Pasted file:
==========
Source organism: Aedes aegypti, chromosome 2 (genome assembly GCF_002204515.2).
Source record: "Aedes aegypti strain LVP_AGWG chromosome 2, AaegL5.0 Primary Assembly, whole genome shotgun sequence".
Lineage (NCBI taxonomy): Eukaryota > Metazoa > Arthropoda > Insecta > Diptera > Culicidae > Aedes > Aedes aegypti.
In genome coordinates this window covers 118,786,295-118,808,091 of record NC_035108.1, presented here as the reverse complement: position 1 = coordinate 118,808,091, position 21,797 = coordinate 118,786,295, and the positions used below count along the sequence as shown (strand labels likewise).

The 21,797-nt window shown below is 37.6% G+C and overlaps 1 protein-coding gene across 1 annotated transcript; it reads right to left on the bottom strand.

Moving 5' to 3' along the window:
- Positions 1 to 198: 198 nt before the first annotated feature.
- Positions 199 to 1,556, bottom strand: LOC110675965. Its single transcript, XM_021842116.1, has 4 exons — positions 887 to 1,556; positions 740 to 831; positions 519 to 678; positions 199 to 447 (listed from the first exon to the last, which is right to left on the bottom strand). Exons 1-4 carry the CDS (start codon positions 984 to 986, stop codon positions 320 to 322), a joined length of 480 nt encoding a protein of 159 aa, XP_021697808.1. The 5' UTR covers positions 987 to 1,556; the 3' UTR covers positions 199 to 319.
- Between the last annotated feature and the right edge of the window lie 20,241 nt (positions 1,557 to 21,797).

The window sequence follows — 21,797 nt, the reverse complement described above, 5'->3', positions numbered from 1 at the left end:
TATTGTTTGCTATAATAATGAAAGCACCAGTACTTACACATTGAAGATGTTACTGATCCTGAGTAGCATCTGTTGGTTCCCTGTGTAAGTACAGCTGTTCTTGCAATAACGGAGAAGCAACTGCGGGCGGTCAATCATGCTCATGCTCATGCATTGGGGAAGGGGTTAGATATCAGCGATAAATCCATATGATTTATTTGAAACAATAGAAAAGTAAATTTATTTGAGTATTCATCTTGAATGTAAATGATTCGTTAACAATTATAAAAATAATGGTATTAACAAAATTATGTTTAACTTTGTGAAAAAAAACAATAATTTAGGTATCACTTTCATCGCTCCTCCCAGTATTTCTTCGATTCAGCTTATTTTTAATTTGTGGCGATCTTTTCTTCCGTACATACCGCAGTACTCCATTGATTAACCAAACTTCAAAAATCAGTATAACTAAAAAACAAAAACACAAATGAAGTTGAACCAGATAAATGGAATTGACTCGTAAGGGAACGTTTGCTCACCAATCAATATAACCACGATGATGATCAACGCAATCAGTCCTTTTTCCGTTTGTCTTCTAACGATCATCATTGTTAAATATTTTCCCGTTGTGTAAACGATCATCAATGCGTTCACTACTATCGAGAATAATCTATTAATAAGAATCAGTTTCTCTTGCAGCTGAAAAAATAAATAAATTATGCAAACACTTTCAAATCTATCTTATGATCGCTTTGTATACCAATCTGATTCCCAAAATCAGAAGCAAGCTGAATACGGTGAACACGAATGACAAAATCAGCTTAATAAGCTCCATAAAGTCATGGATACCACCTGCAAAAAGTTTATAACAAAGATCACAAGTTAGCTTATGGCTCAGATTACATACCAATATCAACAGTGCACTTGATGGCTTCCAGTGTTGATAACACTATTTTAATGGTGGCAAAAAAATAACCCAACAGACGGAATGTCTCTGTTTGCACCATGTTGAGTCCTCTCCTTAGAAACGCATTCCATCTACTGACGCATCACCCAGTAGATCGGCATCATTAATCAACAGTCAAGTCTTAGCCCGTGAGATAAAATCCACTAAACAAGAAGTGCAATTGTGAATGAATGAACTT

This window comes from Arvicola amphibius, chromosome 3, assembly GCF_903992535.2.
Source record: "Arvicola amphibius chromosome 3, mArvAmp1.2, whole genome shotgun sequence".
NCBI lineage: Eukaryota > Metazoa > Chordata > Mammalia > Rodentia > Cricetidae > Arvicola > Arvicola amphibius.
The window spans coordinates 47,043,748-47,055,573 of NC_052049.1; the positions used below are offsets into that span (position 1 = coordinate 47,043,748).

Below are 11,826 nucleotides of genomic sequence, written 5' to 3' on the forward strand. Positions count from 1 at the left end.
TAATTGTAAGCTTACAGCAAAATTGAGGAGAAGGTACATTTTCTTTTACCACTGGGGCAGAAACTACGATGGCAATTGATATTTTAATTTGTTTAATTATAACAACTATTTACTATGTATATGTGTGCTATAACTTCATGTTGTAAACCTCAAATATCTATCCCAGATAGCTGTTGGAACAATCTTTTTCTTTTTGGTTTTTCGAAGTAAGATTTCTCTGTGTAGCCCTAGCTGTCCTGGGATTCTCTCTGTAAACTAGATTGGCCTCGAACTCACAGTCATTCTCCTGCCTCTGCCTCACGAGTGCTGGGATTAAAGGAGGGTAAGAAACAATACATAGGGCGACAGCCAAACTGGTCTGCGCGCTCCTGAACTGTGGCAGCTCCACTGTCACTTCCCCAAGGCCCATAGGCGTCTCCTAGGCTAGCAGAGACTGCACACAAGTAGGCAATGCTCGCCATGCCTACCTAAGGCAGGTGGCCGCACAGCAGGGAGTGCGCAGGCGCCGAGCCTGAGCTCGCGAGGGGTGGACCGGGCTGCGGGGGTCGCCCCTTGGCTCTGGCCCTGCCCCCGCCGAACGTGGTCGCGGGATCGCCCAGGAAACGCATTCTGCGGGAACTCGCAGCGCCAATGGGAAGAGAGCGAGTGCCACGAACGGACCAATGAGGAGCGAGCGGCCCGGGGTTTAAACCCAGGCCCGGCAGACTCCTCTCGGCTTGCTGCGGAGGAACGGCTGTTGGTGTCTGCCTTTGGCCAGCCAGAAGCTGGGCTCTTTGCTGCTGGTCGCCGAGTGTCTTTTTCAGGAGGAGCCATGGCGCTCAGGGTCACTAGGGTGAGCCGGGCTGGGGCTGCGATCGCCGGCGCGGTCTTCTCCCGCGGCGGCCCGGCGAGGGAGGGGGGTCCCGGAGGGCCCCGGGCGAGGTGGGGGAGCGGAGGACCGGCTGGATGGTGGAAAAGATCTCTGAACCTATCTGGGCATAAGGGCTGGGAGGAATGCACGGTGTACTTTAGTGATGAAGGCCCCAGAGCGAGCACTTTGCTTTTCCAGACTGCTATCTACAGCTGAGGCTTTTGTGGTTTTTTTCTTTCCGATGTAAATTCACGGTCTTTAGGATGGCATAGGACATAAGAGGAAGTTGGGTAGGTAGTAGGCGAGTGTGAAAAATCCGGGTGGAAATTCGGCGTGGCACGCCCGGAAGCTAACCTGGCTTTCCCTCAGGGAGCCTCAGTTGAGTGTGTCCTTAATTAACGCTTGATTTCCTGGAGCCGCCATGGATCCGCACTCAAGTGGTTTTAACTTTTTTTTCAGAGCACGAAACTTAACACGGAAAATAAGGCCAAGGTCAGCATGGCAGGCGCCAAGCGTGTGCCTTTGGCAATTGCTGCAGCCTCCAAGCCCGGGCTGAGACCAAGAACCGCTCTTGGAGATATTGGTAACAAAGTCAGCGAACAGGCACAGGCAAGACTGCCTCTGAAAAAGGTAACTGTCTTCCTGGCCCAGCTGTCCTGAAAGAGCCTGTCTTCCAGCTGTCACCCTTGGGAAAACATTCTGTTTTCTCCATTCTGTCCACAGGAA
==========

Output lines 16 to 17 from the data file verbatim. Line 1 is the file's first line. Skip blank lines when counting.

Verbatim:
Below are 11,826 nucleotides of genomic sequence, written 5' to 3' on the forward strand. Positions count from 1 at the left end.
TAATTGTAAGCTTACAGCAAAATTGAGGAGAAGGTACATTTTCTTTTACCACTGGGGCAGAAACTACGATGGCAATTGATATTTTAATTTGTTTAATTATAACAACTATTTACTATGTATATGTGTGCTATAACTTCATGTTGTAAACCTCAAATATCTATCCCAGATAGCTGTTGGAACAATCTTTTTCTTTTTGGTTTTTCGAAGTAAGATTTCTCTGTGTAGCCCTAGCTGTCCTGGGATTCTCTCTGTAAACTAGATTGGCCTCGAACTCACAGTCATTCTCCTGCCTCTGCCTCACGAGTGCTGGGATTAAAGGAGGGTAAGAAACAATACATAGGGCGACAGCCAAACTGGTCTGCGCGCTCCTGAACTGTGGCAGCTCCACTGTCACTTCCCCAAGGCCCATAGGCGTCTCCTAGGCTAGCAGAGACTGCACACAAGTAGGCAATGCTCGCCATGCCTACCTAAGGCAGGTGGCCGCACAGCAGGGAGTGCGCAGGCGCCGAGCCTGAGCTCGCGAGGGGTGGACCGGGCTGCGGGGGTCGCCCCTTGGCTCTGGCCCTGCCCCCGCCGAACGTGGTCGCGGGATCGCCCAGGAAACGCATTCTGCGGGAACTCGCAGCGCCAATGGGAAGAGAGCGAGTGCCACGAACGGACCAATGAGGAGCGAGCGGCCCGGGGTTTAAACCCAGGCCCGGCAGACTCCTCTCGGCTTGCTGCGGAGGAACGGCTGTTGGTGTCTGCCTTTGGCCAGCCAGAAGCTGGGCTCTTTGCTGCTGGTCGCCGAGTGTCTTTTTCAGGAGGAGCCATGGCGCTCAGGGTCACTAGGGTGAGCCGGGCTGGGGCTGCGATCGCCGGCGCGGTCTTCTCCCGCGGCGGCCCGGCGAGGGAGGGGGGTCCCGGAGGGCCCCGGGCGAGGTGGGGGAGCGGAGGACCGGCTGGATGGTGGAAAAGATCTCTGAACCTATCTGGGCATAAGGGCTGGGAGGAATGCACGGTGTACTTTAGTGATGAAGGCCCCAGAGCGAGCACTTTGCTTTTCCAGACTGCTATCTACAGCTGAGGCTTTTGTGGTTTTTTTCTTTCCGATGTAAATTCACGGTCTTTAGGATGGCATAGGACATAAGAGGAAGTTGGGTAGGTAGTAGGCGAGTGTGAAAAATCCGGGTGGAAATTCGGCGTGGCACGCCCGGAAGCTAACCTGGCTTTCCCTCAGGGAGCCTCAGTTGAGTGTGTCCTTAATTAACGCTTGATTTCCTGGAGCCGCCATGGATCCGCACTCAAGTGGTTTTAACTTTTTTTTCAGAGCACGAAACTTAACACGGAAAATAAGGCCAAGGTCAGCATGGCAGGCGCCAAGCGTGTGCCTTTGGCAATTGCTGCAGCCTCCAAGCCCGGGCTGAGACCAAGAACCGCTCTTGGAGATATTGGTAACAAAGTCAGCGAACAGGCACAGGCAAGACTGCCTCTGAAAAAGGTAACTGTCTTCCTGGCCCAGCTGTCCTGAAAGAGCCTGTCTTCCAGCTGTCACCCTTGGGAAAACATTCTGTTTTCTCCATTCTGTCCACAGGAA